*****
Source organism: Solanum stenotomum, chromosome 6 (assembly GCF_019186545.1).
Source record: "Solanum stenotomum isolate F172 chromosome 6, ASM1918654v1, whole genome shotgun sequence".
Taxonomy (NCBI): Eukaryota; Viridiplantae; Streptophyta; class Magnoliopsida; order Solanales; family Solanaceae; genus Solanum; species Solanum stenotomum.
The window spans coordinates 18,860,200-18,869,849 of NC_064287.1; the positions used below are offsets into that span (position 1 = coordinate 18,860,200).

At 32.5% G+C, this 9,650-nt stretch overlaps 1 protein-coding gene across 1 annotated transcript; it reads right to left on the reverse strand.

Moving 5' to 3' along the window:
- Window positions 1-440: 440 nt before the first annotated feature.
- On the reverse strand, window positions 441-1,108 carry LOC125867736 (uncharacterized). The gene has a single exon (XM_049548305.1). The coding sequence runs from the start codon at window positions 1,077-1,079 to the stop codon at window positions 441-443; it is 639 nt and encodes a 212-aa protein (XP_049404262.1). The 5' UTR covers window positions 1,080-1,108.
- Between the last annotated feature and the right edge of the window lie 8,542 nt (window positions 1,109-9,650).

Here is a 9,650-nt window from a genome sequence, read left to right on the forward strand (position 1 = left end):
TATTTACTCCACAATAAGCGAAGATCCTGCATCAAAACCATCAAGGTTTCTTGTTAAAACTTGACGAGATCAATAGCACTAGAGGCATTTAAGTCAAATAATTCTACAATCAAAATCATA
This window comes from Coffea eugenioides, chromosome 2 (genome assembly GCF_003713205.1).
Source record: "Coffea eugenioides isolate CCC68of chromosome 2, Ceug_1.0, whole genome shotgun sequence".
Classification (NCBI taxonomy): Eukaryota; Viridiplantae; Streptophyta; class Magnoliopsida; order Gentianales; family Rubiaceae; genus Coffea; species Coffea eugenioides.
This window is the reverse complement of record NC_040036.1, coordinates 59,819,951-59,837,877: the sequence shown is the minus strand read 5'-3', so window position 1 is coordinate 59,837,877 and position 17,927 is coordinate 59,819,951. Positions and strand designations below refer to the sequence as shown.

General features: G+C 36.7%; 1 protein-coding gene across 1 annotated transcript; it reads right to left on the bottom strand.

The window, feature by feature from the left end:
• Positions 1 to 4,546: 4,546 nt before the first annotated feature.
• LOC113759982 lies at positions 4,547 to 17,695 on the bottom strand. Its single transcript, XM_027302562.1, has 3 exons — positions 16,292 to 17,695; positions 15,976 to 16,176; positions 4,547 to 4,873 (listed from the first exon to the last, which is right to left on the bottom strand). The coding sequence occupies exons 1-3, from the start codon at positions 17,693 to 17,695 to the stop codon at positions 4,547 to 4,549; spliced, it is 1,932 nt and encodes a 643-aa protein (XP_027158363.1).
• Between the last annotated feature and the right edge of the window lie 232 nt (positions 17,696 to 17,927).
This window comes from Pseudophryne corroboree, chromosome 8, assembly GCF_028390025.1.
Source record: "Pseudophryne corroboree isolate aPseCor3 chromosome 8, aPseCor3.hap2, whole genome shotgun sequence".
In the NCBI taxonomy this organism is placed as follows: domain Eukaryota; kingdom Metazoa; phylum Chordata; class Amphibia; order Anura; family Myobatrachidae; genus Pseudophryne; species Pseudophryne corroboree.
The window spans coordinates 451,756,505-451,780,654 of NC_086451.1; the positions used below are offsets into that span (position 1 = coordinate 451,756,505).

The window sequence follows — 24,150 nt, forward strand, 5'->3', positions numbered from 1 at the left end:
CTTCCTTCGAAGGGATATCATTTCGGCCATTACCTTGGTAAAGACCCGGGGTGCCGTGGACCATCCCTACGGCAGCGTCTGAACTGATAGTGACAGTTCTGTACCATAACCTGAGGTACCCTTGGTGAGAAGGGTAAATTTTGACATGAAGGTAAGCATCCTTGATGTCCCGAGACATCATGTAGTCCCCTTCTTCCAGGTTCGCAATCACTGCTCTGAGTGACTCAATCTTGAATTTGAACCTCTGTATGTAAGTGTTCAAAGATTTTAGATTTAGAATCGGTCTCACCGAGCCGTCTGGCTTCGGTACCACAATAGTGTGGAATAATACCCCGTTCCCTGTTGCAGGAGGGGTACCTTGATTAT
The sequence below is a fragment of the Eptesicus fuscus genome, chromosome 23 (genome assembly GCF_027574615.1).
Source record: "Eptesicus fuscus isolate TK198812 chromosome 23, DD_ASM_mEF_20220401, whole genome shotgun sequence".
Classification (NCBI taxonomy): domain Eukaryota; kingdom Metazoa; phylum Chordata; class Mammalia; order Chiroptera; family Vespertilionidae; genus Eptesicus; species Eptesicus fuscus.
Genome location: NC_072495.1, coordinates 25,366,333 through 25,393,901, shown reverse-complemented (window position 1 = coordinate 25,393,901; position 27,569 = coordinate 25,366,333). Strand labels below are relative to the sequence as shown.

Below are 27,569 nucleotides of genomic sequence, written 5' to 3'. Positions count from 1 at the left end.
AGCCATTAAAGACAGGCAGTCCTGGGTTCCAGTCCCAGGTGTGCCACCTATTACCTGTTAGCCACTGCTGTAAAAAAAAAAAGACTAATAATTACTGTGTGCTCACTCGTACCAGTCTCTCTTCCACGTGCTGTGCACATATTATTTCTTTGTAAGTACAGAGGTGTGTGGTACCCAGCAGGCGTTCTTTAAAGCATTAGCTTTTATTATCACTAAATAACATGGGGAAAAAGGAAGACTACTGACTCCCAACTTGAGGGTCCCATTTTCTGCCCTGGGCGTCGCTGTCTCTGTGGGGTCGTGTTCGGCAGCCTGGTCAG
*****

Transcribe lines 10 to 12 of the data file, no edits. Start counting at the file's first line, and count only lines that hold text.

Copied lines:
Here is a 9,650-nt window from a genome sequence, read left to right on the forward strand (position 1 = left end):
TATTTACTCCACAATAAGCGAAGATCCTGCATCAAAACCATCAAGGTTTCTTGTTAAAACTTGACGAGATCAATAGCACTAGAGGCATTTAAGTCAAATAATTCTACAATCAAAATCATA
This window comes from Coffea eugenioides, chromosome 2 (genome assembly GCF_003713205.1).